Concerns about malfunction are in some cases supported by conservative limits put forward by the manufacturers themselves. For example, ICL (1990) suggest limits in service 1/5th the level at which their products pass a shake test whilst in an operational state.

It should be recognised that equipment failure can arise in service due to other factors such as; electromagnetic interference, electrostatic discharge, power line irregularities, etc. Furthermore, measurements of vibration on floors due to footfalls, door slamming, dropping boxes of printing paper, or the levels of vibration on a table top in normal service, are found in some cases to be much higher than the manufacturers' limits would suggest is safe. IBM (1988) have reported experience of computers exposed to seismic excitation which showed that they appeared to tolerate high levels (0.5g), provided the false floor did not collapse. In some cases damage did occur, but was limited to loosened card and connectors, requiring simple reconnection. Some of the field knowledge is reflected in recent criteria from IBM (1990) which indicate that their computers can in fact sustain high levels of vibration, which they readily endure in a normal working environment. Some manufacturers, such as ICL (1990) on the other hand continue to suggest conservative limits shown in Figure 3.8, yet these are likely to be breached in a day to day working environment. The variety of computers available from a manufacturer, from floor mounted, desk top and portable units means that limits will be product dependent, as seen by the different shape of the curves in Figure 3.8.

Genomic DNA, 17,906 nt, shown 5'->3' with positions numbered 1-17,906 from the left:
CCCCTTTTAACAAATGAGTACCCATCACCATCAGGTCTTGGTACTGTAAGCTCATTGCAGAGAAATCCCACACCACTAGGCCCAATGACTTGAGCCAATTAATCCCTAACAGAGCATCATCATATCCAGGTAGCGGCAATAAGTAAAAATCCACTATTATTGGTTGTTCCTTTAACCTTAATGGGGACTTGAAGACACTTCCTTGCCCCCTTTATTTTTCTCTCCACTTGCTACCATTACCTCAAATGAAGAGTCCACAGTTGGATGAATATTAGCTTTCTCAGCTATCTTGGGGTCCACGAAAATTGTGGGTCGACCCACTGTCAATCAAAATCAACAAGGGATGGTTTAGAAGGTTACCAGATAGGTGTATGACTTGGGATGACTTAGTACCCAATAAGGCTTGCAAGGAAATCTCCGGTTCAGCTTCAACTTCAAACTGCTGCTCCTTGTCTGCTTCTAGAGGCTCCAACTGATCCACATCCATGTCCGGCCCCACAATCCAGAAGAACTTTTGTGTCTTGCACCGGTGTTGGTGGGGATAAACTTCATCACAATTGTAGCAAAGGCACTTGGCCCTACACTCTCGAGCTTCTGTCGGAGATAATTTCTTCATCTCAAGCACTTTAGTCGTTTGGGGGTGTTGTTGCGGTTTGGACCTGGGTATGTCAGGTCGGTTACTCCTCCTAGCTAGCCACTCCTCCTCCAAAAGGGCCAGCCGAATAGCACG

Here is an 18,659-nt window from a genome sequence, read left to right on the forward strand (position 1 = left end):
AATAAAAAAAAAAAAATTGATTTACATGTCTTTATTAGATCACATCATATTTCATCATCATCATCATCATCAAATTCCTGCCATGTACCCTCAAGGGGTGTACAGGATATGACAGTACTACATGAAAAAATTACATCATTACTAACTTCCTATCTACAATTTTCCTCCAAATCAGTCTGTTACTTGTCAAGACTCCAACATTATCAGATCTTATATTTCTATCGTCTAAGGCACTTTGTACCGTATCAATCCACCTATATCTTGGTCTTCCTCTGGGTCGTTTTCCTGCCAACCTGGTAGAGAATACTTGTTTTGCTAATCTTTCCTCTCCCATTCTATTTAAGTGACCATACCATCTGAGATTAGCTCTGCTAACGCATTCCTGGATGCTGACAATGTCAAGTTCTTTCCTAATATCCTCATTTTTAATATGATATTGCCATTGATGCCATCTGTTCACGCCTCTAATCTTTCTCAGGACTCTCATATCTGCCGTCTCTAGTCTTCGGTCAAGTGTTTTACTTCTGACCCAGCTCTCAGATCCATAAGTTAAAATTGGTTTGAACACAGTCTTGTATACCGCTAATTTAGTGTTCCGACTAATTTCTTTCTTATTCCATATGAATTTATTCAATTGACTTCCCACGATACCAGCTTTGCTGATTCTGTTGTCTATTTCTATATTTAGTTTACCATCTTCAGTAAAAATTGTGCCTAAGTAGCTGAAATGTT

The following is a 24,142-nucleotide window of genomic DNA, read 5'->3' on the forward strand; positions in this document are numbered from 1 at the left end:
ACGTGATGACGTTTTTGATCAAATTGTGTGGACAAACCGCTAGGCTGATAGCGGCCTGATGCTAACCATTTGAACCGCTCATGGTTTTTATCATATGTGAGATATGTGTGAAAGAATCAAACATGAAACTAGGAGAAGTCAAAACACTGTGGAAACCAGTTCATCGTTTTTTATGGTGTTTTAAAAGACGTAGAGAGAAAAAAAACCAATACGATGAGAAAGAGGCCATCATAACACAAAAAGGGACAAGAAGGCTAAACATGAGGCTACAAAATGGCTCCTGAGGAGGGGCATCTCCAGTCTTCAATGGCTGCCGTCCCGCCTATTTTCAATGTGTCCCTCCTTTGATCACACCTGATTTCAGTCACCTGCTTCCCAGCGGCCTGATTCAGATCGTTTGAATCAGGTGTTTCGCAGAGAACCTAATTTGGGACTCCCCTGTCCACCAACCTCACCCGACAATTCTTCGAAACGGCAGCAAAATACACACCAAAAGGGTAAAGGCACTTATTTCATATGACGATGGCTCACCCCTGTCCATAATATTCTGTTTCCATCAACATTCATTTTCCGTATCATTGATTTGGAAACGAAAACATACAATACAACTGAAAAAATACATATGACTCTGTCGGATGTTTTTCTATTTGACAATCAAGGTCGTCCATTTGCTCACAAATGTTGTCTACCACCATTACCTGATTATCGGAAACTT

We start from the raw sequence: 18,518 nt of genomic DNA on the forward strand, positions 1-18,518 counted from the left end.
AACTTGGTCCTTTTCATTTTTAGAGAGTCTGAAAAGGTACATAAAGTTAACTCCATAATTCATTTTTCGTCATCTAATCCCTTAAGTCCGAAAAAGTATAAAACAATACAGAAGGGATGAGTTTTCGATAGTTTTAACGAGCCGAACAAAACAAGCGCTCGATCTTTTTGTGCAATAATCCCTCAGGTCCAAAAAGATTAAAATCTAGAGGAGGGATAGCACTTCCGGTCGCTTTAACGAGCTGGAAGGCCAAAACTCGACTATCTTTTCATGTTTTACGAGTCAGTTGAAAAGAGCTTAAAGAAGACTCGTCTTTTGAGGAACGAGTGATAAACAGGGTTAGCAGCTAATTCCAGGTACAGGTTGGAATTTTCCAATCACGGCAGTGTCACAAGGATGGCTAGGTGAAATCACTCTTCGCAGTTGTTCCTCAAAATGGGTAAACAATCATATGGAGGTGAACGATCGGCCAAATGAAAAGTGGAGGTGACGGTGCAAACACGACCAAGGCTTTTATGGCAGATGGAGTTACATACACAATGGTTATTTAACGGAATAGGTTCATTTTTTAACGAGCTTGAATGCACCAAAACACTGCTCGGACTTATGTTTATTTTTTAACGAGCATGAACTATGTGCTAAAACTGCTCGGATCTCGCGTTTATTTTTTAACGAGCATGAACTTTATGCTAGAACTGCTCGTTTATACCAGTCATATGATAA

A British Standard which provides recommendation for the 'Accommodation and Operating Environment of Computer Equipment' (BS7083, 1989) did not address vibration at all, despite computer manufacturers stating that vibration is one of the relevant environmental factors for reliable operation.

Vibration in buildings close to railways would ordinarily not be at a level to cause concern about computer equipment. However there are some stringent vibration limits put forward by certain computer manufacturers which may suggest that there would be a problem and a possible breach of warranty. At such levels however, it is likely that some adverse comment would also arise from occupants, and there may also be unacceptable movement of monitor screens.

A building will also house equipment associated with mechanical services, which will not be sensitive to vibration at the levels expected from railways, but may be affected adversely under earthquake excitation, a source not considered in this thesis.

The greatest difficulty in evaluating and setting criteria for any type of equipment is that vibration in buildings is a mixture of tonal, random and transient events. Whilst spectral analysis is a common form of evaluation which may use third octave, constant bandwidth or spectral density, the difficulty is how does one treat tonal, random and transient events on an equal footing. Another difficulty is how to treat simultaneous signals in different bands (Amick, 1997).